Old Fashioned On Purpose

11. Weed Control Tips for the Organic Garden

August 30, 2019 Jill Winger
Old Fashioned On Purpose
11. Weed Control Tips for the Organic Garden
Chapters
Old Fashioned On Purpose
11. Weed Control Tips for the Organic Garden
Aug 30, 2019
Jill Winger

Have you ever struggled to keep your weeds at bay?  It’s one of the most common problems for any homesteader.  I don’t know about you, but I sure don’t want to be spending three hours a day in my garden just to keep my weeds under control.  Over the years I’ve tried dealing with this issue in many different ways.  Today I’m here to share my most effective tips in weed control.  These will not only save you time, but they will also give you peace of mind.  Make sure to stay tuned for my favorite home made weed spray! 

Some highlights from the episode: 

  • Preventing weeds from seeding 
  • Why mulch is the best tool for preventing weeds 
  • How fire can be your friend 

If you're ready to begin this homesteading journey, head to http://www.theprairiehomestead.com/grow to access my full library of resources to guide you down the path.


Show Notes Transcript

Have you ever struggled to keep your weeds at bay?  It’s one of the most common problems for any homesteader.  I don’t know about you, but I sure don’t want to be spending three hours a day in my garden just to keep my weeds under control.  Over the years I’ve tried dealing with this issue in many different ways.  Today I’m here to share my most effective tips in weed control.  These will not only save you time, but they will also give you peace of mind.  Make sure to stay tuned for my favorite home made weed spray! 

Some highlights from the episode: 

  • Preventing weeds from seeding 
  • Why mulch is the best tool for preventing weeds 
  • How fire can be your friend 

If you're ready to begin this homesteading journey, head to http://www.theprairiehomestead.com/grow to access my full library of resources to guide you down the path.


Speaker 1:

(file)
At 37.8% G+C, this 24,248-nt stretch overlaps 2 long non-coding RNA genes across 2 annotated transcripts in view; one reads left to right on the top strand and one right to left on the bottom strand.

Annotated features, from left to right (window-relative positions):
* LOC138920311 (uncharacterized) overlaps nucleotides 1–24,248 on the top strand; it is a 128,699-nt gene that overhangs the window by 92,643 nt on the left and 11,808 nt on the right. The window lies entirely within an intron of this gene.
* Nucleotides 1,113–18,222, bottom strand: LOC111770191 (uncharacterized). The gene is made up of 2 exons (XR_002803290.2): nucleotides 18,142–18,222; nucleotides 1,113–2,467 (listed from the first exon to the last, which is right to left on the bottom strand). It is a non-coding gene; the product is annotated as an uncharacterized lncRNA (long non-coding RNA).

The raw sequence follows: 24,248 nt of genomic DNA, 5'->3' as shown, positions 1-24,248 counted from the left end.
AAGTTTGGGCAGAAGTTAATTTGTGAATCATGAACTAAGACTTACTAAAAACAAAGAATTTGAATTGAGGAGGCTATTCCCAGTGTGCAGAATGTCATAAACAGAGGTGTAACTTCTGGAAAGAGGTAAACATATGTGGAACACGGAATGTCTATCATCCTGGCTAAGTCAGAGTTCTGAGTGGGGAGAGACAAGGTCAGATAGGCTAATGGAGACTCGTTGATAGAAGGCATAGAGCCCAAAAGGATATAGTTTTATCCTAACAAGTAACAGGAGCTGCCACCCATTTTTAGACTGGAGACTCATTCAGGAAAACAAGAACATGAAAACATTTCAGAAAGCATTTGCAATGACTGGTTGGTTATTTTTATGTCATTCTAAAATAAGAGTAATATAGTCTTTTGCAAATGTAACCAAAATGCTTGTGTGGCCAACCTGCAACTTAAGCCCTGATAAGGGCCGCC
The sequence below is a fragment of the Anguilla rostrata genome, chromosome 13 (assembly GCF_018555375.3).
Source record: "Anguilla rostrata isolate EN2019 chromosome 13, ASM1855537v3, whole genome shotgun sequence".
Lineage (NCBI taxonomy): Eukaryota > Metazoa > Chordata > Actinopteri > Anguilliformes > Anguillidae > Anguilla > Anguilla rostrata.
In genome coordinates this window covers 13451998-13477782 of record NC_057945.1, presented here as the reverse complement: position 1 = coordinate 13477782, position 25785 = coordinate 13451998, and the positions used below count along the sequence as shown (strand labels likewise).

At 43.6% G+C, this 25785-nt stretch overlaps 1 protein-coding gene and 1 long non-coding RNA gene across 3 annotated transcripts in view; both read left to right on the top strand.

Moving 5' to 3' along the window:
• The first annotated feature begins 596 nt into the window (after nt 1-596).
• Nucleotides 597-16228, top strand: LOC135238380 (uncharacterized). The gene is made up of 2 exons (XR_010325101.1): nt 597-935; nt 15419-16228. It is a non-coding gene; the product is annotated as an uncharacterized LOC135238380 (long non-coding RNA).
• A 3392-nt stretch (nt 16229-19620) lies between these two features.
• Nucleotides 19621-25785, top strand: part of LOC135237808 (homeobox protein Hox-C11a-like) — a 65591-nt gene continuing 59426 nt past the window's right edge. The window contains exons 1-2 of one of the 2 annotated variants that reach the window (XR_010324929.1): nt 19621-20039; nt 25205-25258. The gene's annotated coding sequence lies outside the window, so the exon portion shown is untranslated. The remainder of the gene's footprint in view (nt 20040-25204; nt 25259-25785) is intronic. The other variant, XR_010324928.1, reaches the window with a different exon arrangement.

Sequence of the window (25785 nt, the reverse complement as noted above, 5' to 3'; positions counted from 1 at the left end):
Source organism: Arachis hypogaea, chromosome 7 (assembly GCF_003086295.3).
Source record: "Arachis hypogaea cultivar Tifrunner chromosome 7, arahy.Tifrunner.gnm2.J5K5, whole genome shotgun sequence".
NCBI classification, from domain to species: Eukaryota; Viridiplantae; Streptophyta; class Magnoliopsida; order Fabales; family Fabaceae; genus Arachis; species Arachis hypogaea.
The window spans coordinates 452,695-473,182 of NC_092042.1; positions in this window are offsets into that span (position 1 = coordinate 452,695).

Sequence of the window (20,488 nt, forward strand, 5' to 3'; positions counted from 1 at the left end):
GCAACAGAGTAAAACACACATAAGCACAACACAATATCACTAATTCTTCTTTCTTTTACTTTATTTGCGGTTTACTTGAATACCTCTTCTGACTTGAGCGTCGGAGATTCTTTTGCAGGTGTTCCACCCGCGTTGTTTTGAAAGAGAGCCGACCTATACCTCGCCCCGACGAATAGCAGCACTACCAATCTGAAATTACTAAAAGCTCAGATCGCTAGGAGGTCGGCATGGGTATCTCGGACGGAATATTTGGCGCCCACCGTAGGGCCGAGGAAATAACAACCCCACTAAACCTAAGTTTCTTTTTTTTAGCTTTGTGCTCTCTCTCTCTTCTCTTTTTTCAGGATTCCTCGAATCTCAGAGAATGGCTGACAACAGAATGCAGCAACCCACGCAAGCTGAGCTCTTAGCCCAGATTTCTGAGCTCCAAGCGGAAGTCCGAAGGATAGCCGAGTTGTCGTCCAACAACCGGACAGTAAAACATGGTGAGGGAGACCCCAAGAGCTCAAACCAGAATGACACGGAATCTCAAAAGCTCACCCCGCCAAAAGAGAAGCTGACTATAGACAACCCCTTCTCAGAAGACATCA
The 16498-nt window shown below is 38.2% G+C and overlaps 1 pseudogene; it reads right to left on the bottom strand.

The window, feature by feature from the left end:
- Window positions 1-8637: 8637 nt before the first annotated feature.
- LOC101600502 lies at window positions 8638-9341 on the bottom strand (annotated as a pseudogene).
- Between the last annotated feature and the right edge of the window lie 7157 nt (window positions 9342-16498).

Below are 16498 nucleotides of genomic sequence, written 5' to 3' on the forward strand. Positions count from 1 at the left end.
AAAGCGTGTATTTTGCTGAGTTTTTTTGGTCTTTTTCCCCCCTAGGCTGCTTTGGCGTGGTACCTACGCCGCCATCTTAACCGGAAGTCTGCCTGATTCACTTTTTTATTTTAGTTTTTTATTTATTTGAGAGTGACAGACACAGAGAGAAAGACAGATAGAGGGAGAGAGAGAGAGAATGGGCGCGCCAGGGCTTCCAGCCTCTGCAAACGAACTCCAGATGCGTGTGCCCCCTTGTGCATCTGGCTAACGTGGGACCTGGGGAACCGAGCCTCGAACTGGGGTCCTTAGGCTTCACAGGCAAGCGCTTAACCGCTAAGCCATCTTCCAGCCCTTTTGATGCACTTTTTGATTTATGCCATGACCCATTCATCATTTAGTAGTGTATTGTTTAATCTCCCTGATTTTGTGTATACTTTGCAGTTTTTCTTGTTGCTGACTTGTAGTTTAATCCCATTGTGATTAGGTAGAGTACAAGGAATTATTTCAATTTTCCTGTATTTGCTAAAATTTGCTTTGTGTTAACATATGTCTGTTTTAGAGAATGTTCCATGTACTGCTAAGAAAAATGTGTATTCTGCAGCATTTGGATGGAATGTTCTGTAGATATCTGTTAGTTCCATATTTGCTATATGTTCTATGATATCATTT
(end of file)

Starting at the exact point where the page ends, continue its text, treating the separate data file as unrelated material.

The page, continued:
Welcome to the old fashioned on purpose podcast. Today's episode is all about the war of the weeds. Weeds are a fact of life. If you have a homestead or a garden of any kind, but you don't have to reach for those toxic herbicides that are not so great for you or your soil. Stay tuned for some of my very best all natural weed fighting tips. I'm your host Jill winger and for the last 10 years I have been helping people just like you who feel a little uninspired by modern life. I'll show you how to leave the rat race and create the life you really want by learning how to grow your own food and master old fashioned skills. I have to start this episode with a little bit of a funny back story because I am well known as an organic all natural girl from my love of essential oils for everything to organic gardening and homesteading. I am, you know the person online who loves all things organic, but it wasn't always that way. In fact, growing up, my dad worked as a farm chemical salesman and I even believe the company he worked for was owned by a subsidiary of Monsanto. So they were actually connected to Monsanto in some way, which if you've ever googled that or seen anything online, you know Monsanto is very, very controversial, but he sold roundup and every sort of chemical you can imagine that farmers would spray on their fields for herbicides or pesticides. Even to the point where all of our coffee cups growing up or emblazoned with Chemical Logos because my dad would get coffee cups, his gifts or you know, they would come in from the supplier and he'd bring them home. So we had all these chemical names on our coffee cups that even occasionally they'd give us a knife set that had a logo on it. So really funny considering that's where I'm from and where I ended up. But that being said, I don't like using chemicals on our homestead. I refuse to use roundup even when the grass drives me crazy in my driveway. I just would rather opt out of all those things. That does leave me with weeds, especially in my garden and I know that you guys can relate to this, but weeds take a lot of our time as gardeners and homesteaders and I personally don't have three hours a day that I can spend in the garden keeping up with the weeds and I'm guessing that you don't either. Over the years I've come up with some different strategies that I employ to keep weeds to a minimum. Now I'm not going to say that this banishes every weed in the whole world because I don't even think that's possible, but there are things you can do to reduce the number of hours a day or week that you have to be outside pulling weeds on your hands and knees. I want to walk through some of my favorite strategies today. Some of these are strategies I'm using right now as we speak, and other ones are things I've had on my list to try or have just been in my awareness of options that are out there. But I wanted to give you all sorts of ideas whether I've tried them or not, that you can go do a bit more research on and maybe implement them in your own situation. I want to start off by saying there is a couple things you can do to just prevent weeds from coming back and proliferating to start with. A big one to keep in mind, and this might be easier said than done, is just to be mindful of your cultivation. The weed seeds, you know, are kind of always in the soil. And as we cultivate that soil or till it up or continually till it up year after year, we're bringing those weed seeds to the surface over and over again. And that's why there are some definite advantages to this idea of no till gardening, right where you do minimal tilling or no tilling it all. You just layer things on there. And the idea behind that is once you pick or deal with all that weed seed amount on that first layer, you're never going to bring the bottom layers of seeds up to the surface. Now I realized there's lots of gardening methods and sometimes tilling makes sense. Um, I did try no till methods back when I was doing deep mulch and I have a whole episode on that and why I don't do it anymore. B ut I think there's definitely merit to that idea or at the very least if you are cultivating portions of your garden, maybe consider the areas where you don't have to till i t, whether that's walkways or edging or so on. But be mindful of that and know that there are dormant weed seeds in that soil and try to leave them deep if you can. And another little side note that, and this is a partial current weeds strategy and partially a preventative weed strategy, but if you have certain weeds you're struggling with year after year, especially really big ones that are very determined, make sure they never go to seed. And I like to do what I call exhausting the weed. And I don't do this on my little weeds, but there are certain plants that grow on our homestead. For example, yellow dock is really frustrating for me because we don't have like tons of it, but the yellow dock I do have, I can not kill, I cannot dig it up. And I try and I try and I've dug to China trying to get to the root and I just can't get it out. I have a couple spots in my raised bed garden walkways where the dock comes up over and over again. I can't dig it up. So what I do instead is I am constantly cutting or pulling it down to the ground level. And I never, never, never let it get seeds of any kind on there. And that's really important. As you're weeding or even in areas of your yard where you might not be paying as close attention, you know, on borders or edges, make sure you don't have big old weeds over there that are getting healthy seed pods and getting ready to release them into the world. That's just going to cause so much headache for you. And I know it's really easy. One of my focuses on my vegetable gardens or my flower beds to kind of ignore what's happening on the edges of my homestead. And I think a lot of my weed seeds can come from those areas. So keep that in mind. Careful cultivation, making sure that you're never letting anything go to seed that will give you a good headstart . Those are some strategies to stop weeds from starting in the first place. But what about the areas of your garden that you're already actively battling? You know, a consistent weed invasion. My number one all time favorite tip for that, which is not a new concept, but I want to underscore it again is mulch. Like I mentioned a few minutes ago, I've been involved in the deep mulch method for several years. I don't do it actively anymore, but I have lots of information on my blog and in the podcast episodes previously about that whole venture . But even though I don't follow that official Ruth Stout deep mulch right now, I still am using mulch in my raised beds. Currently what I'm using for mulch material is grass clippings. We got an industrial mower because we live on the prairie and there's a lot of grass and you know, sometimes people criticize the idea of grass or lawns, but for us grass is native and natural and it needs to be cut just for a tidiness sake. We have an Mower , and we mow the grass and it captures the clippings and I'm able to use those as mulch there. It's fantastic mulch. It's fine and it's easy to work with. And I have really loved having that. You have to be careful if you are in town or getting grass clippings from another source. Be very, very, very mindful the clippings have not been sprayed with some sort of herbicide cause that will potentially cause havoc in your garden. So the grass clippings must be completely clean and organic, if you will, but as long as you can be sure of that. They're really nice. I love mulching with them. Um, I mulch several beds that had more mature seedlings before. We went on vacation a couple of weeks ago. And when I came home, the beds that had not been mulched were absolute disaster. And the beds that had been mulched were really pretty darn good. I had a few weeds I had to pluck from those beds, but it wasn't out of control. I was really, really happy with the results. The key is to make sure you're using enough mulch to really smother anything underneath. And I always, always weed before I mulch so it doesn't work so hot. If you have larger weeds and you're trying to smush them down with the Mulch, haven't had good results with that cause they're pretty resilient and they'll poke right back up through. So give everything a good weed, mulch it generously, and it will go a long way in reducing your workload. Beyond grass clippings, there are definite other options for mulch. Straw is one, if you can get it, it's a good option. Also leaves. If you have a lot of leaves in your area, we do not because the wind blows them all away. So I don't ever really get to use leaves. But I know some areas of the country have plenty. You can use hay . Even though I know that some people just lose their minds when you , they hear the words, hay mulch. But that's actually what I used when I was deep mulching. And as long as your layer is thick enough and deep enough, it should feasibly smother out the hayseeds so you shouldn't have any germination. Now if you are planning on just putting a shallow layer of Mulch, I would not recommend using hay, only use it as if you know it has not been sprayed with any sort of herbicide . And you know that you can use a good hefty layer to keep those hayseeds at bay. Now organic mulches are great if you need a little more oomph, newspaper can be something you add into your mulch routine. That'll give you a little more bang for your buck. The trick for us is I don't get the newspaper and I don't really know anybody who gets the daily newspaper . So it's hard for me to find them. I suppose if I went to the recycling center, maybe I could beg for some or I make friends with somebody who gets newspaper every day . So I just don't have a lot of it. But if you have access to a lot of newspaper, you can lay it over the top of your garden or if you already have mature plants, lay it around the mature plants, wet it down so it doesn't blow away. And then add your organic mulch on top of the newspaper, whether it's woodchips or hay or grass clippings and that will just smother out the weed seeds a little more thoroughly. This is also an option if you have flower beds or shrubs, let's say along your house and you're struggling with weeds, you know, put your newspaper down and then cover it with landscape bark or wood chips. Newspaper is going to last a year or two before it decomposes. So it's not a permanent option, but it works well. You could also use landscape fabric , um, that works. It's a little pricier. You're not going to be able to get it for free, but as long as you're laying it out, I find it's a little frustrating to try to cut it around existing plants. But if you have just an open garden plot, landscape fabric should go down pretty quickly. Okay. So those are a few of the strategies I have used and are currently using. I want to talk about a few options that I haven't used yet, but they sound kind of cool. I have to throw these out here. If you've tried these, you've got to leave a comment on my Facebook or Instagram and tell me how it's worked for you. Okay, so there's two things. First off is flame weeding and this is just as cool as it sounds. You get a tool called a flame weeder, which is like a torch thing and you can burn the weeds down to ground level. Um, now I think this works best on smaller weeds. You're going to have to take a lot of precautions that you don't catch anything on fire. You know, we're pretty dry and crunchy here in the late summer, so I had to be very mindful that I didn't burn down the prairie. But it'll kind of scorch the weeds down and you're not down there trying to pick them on your hands and knees. So pretty cool. I would not use this method in my vegetable garden. I would probably only use it on the edges of our yard or if you have sidewalks or walkways or, or whatever. But it's an option. Pretty cool if you want to look into it. Another cool thing I just recently discovered was the idea of bind weed mites. Now this is actually a specific to a certain type of weed, bind weed. If you don't know what bind weed is, you are a lucky, lucky person cause it is got to be one of the worst weeds in existence. We struggle with it every single year. It's almost impossible to kill the roots go deep, deep into the ground. It's this vine and I, from what I've read, even if a small chunk of vine , um , is in the soil or even in a compost pile, it can come back from that little tiny piece. The seeds lasts for decades in the soil. You can't pull it out by the roots, it will choke your plants and kind of wind around your good plants and choke them down. It's just nasty stuff and we have a lot of it. So I pull it and pull it and pull it. And I always burn it once I pull it out because I don't want to put it in my compost pile, but I'm trying to find different options to deal with it. And there is a bug called or an insect rather called a bind weed mite that you can get from some extension agencies across the country depending on your state. And apparently this insect lives and you know, uses bind weed as a host and eventually it will weaken and kill the vine , the bind weed, it's not instantaneous, it takes about a year or two. But I'm willing to try anything at this point. So I'm going to see if I can find some mites and they're apparently been approved so they're not going to be like an invasive species that would hurt other insects in the area. So it sounds like they're , they're safe, but if I can find some, I'm gonna try them and see if it helps. Because at this point I am pretty desperate and if you're listening and you have bind weed tips, definitely send them my way because I'm willing to try almost anything at this point. Now kind of following up with this idea of ideas I've heard of and haven't tried, there's also this concept of soil solarization, which is basically baking your soil in the sun. Now you have to use some sort of plastic to intensify this process and a lot of people recommend it. To be honest, I was really gung Ho to try it , this spring and I started reading thatit can actually not only kill off any bad bacteria or organisms in your soil. It can also be harmful to the good ones. So I didn't want to mess up the balance of my soil, so I haven't tried it yet. But I think if you were at a point where you were desperate, you had a horrible weed infestation and an area of your garden, or you had some sort of plant disease in the soil that you couldn't get rid of, this would be a measure you could definitely take. So here's soil solarization in a nutshell. You basically take a plot of land that you want to purge. You till it up, dig it up, whatever, get rid of the rocks or clumps, kind of make it smooth, level it out, and then soak it completely with, so it's, it's very wet, like several feet down. Then you take a plastic, and I've heard black plastic is best and you stretch it over the top. Sometimes you might even need two layers of plastic, stretch it over the top, make sure all the edges are anchored down, whether you're kind of digging it under and , and putting it under the soil and then mounting soil on top or using rocks or steaks , you want it to be well anchored. And then you leave it for a long time. That's kind of the downfall of this method is it that plastics gotta be on the soil a lengthy period of time. If you live in a very hot part of the country such as the south, I've heard that it's around six to eight weeks at a minimum that you must leave the plastic on the soil. If you're in a cooler area like us, the northern part of the country, you have to leave the plastic on all season like six to eight months during a hot and sunny summer. That's a long time. So for me, if I did that, I would lose an entire growing season. And when I started to weigh the pros and cons, losing a growing season really wasn't worth that. I don't have that many weeds in my beds to justify skipping a whole season. Now I might try this on an area of my garden. I have a walkway where I'll never plant vegetables. It's just a walkway. And I've done bark and landscape fabric there and I still have bind weed issues. So I'm considering trying this plastic concept over the top of that. They won't be able to till it first but just see if it will kind of scorched the bind weed , uh, or help in some way, shape or form. So that's where I'm going to try it first and then maybe potentially use it other places, but I'm a little bit leery of just solarizing my entire garden. And I think if you're considering it, you really need to be looking at the pros and cons before you dive in. Just to summarize where we've been so far, we've talked about ways to prevent weeds and get rid of existing weeds and some cool weed techniques out there. And to wrap up this episode, I want to share my favorite homemade spray for weeds. I do not use roundup, like I stated before, not a fan. And most of the time I'm dealing with weeds by either pulling them or mulching them or you know, all these other methods. But occasionally spraying makes sense. And the areas that I am prone to spray are mostly like in our driveway, around the edges of our lawn and walkways and so on. I don't use sprays in my garden because there's too much of a risk of the spray getting on my good plants. So this is more of an application where you're just trying to like annihilate the weeds in your driveway or whatever. But this is what I would do. Vinegar because it's acidic can be a good option for homemade weed sprays. You can get what is called horticultural vinegar, which is way stronger, far more caustic, and that's going to do the job a little bit more quickly. The downfalls of horticultural vinegar, it's more expensive, it's harder to find and it is caustic. So you have to be really careful handling it. You can either find that or you can just grab a gallon of the cheap white vinegar at the store and use that. It's not going to kill things quite as quickly, but it'll still get the job done. Now with your gallon of vinegar, you're gonna pour it in a bucket or a bowl and dissolve in one cup of Epsom salts into this vinegar and then add a squirt of dish soap and pour it into a sprayer. You can then spray this salt vinegar mixture on any weeds you want to kill. I would recommend like if you're dealing with weeds and a driveway that you weed whack them or mow them down short first and then spray them. It's going to take a lot longer if you're spraying a huge plant with lots of leaves. And then wait , you know, as long as it's hot and dry, the vinegar should start taking effects pretty quickly. If it rains in between sprays, you know, reapply as needed. Now be very, very careful though with this because since it has salt in it, once salt goes into the soil, things aren't going to grow there. So if this is why I would not use the spray in my garden, it's only gonna be an areas where I want nothing to grow. Um, you could also leave the salt out if you're concerned. And just use the vinegar. It might take a little bit longer, but it should work decently well in the same time period. So to wrap everything up, non chemical weeding is a continual process and you have to be committed to it. So figure out your strategies, put together your arsenal of weed fighting weapons and you will see a reduction in the weeds if you're consistent. As long as we use these natural tools and get creative, I am totally convinced that we do not have to use those nasty sprays or roundup or whatever in our beautiful organic gardens. So if you're ready to do this homestead thing, you're feeling inspired and ready to go, but you're not quite sure where to start. Well, that's my specialty. I just so happen to have a whole library of resources I put together for homesteaders just like you. And you can get complimentary access to this at theprairiehomestead.com/grow g r o w and that's it. If you have just a minute, I would be so honored to have you subscribe to the old fashioned on purpose podcast and leave me a quick review over on iTunes so more people can find it and bring home setting into their lives. Thanks for listening and I'll catch up with you next time. Happy homesteading.